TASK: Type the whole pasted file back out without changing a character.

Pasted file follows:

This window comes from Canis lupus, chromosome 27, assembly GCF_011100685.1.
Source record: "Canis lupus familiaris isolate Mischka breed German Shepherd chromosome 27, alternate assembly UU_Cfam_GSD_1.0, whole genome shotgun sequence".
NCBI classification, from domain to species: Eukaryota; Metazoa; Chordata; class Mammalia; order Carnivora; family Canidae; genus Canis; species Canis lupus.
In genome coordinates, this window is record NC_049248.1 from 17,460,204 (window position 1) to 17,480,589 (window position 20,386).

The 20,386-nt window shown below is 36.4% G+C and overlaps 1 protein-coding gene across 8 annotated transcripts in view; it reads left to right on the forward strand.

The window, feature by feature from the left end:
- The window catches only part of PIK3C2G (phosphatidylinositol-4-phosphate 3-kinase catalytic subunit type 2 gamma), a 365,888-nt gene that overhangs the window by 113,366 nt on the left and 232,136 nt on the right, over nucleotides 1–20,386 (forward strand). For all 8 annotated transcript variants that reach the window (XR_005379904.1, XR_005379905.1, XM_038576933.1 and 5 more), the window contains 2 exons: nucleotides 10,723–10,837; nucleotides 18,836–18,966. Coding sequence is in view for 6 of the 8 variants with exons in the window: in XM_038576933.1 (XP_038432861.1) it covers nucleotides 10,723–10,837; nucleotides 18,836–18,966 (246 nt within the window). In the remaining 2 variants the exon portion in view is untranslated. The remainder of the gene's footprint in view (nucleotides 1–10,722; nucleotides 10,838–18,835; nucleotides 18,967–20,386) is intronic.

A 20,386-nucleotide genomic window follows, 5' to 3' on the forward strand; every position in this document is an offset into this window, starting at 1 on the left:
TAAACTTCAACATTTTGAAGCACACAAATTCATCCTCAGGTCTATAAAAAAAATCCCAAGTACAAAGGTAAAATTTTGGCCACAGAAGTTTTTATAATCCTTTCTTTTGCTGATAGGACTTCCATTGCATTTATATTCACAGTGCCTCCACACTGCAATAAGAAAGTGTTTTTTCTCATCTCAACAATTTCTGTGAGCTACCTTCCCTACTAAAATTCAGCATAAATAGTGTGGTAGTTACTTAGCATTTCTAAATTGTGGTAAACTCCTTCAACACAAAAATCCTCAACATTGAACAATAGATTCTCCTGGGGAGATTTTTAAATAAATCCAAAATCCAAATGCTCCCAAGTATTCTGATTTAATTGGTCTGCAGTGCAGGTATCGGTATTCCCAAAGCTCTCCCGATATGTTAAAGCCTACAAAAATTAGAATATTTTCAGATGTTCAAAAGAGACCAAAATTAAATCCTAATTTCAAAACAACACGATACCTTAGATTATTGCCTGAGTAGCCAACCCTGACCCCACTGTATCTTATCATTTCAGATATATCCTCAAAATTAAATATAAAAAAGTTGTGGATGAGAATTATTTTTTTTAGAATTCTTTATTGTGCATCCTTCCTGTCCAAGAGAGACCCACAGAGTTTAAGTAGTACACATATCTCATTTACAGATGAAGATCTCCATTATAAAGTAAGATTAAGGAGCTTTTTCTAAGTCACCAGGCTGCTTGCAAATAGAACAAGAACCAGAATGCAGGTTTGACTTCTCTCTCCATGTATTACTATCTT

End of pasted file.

This window comes from Canis lupus, chromosome 27, assembly GCF_011100685.1.
Source record: "Canis lupus familiaris isolate Mischka breed German Shepherd chromosome 27, alternate assembly UU_Cfam_GSD_1.0, whole genome shotgun sequence".
NCBI classification, from domain to species: Eukaryota; Metazoa; Chordata; class Mammalia; order Carnivora; family Canidae; genus Canis; species Canis lupus.
In genome coordinates, this window is record NC_049248.1 from 17,460,204 (window position 1) to 17,480,589 (window position 20,386).

The 20,386-nt window shown below is 36.4% G+C and overlaps 1 protein-coding gene across 8 annotated transcripts in view; it reads left to right on the forward strand.

The window, feature by feature from the left end:
- The window catches only part of PIK3C2G (phosphatidylinositol-4-phosphate 3-kinase catalytic subunit type 2 gamma), a 365,888-nt gene that overhangs the window by 113,366 nt on the left and 232,136 nt on the right, over nucleotides 1–20,386 (forward strand). For all 8 annotated transcript variants that reach the window (XR_005379904.1, XR_005379905.1, XM_038576933.1 and 5 more), the window contains 2 exons: nucleotides 10,723–10,837; nucleotides 18,836–18,966. Coding sequence is in view for 6 of the 8 variants with exons in the window: in XM_038576933.1 (XP_038432861.1) it covers nucleotides 10,723–10,837; nucleotides 18,836–18,966 (246 nt within the window). In the remaining 2 variants the exon portion in view is untranslated. The remainder of the gene's footprint in view (nucleotides 1–10,722; nucleotides 10,838–18,835; nucleotides 18,967–20,386) is intronic.

A 20,386-nucleotide genomic window follows, 5' to 3' on the forward strand; every position in this document is an offset into this window, starting at 1 on the left:
TAAACTTCAACATTTTGAAGCACACAAATTCATCCTCAGGTCTATAAAAAAAATCCCAAGTACAAAGGTAAAATTTTGGCCACAGAAGTTTTTATAATCCTTTCTTTTGCTGATAGGACTTCCATTGCATTTATATTCACAGTGCCTCCACACTGCAATAAGAAAGTGTTTTTTCTCATCTCAACAATTTCTGTGAGCTACCTTCCCTACTAAAATTCAGCATAAATAGTGTGGTAGTTACTTAGCATTTCTAAATTGTGGTAAACTCCTTCAACACAAAAATCCTCAACATTGAACAATAGATTCTCCTGGGGAGATTTTTAAATAAATCCAAAATCCAAATGCTCCCAAGTATTCTGATTTAATTGGTCTGCAGTGCAGGTATCGGTATTCCCAAAGCTCTCCCGATATGTTAAAGCCTACAAAAATTAGAATATTTTCAGATGTTCAAAAGAGACCAAAATTAAATCCTAATTTCAAAACAACACGATACCTTAGATTATTGCCTGAGTAGCCAACCCTGACCCCACTGTATCTTATCATTTCAGATATATCCTCAAAATTAAATATAAAAAAGTTGTGGATGAGAATTATTTTTTTTAGAATTCTTTATTGTGCATCCTTCCTGTCCAAGAGAGACCCACAGAGTTTAAGTAGTACACATATCTCATTTACAGATGAAGATCTCCATTATAAAGTAAGATTAAGGAGCTTTTTCTAAGTCACCAGGCTGCTTGCAAATAGAACAAGAACCAGAATGCAGGTTTGACTTCTCTCTCCATGTATTACTATCTT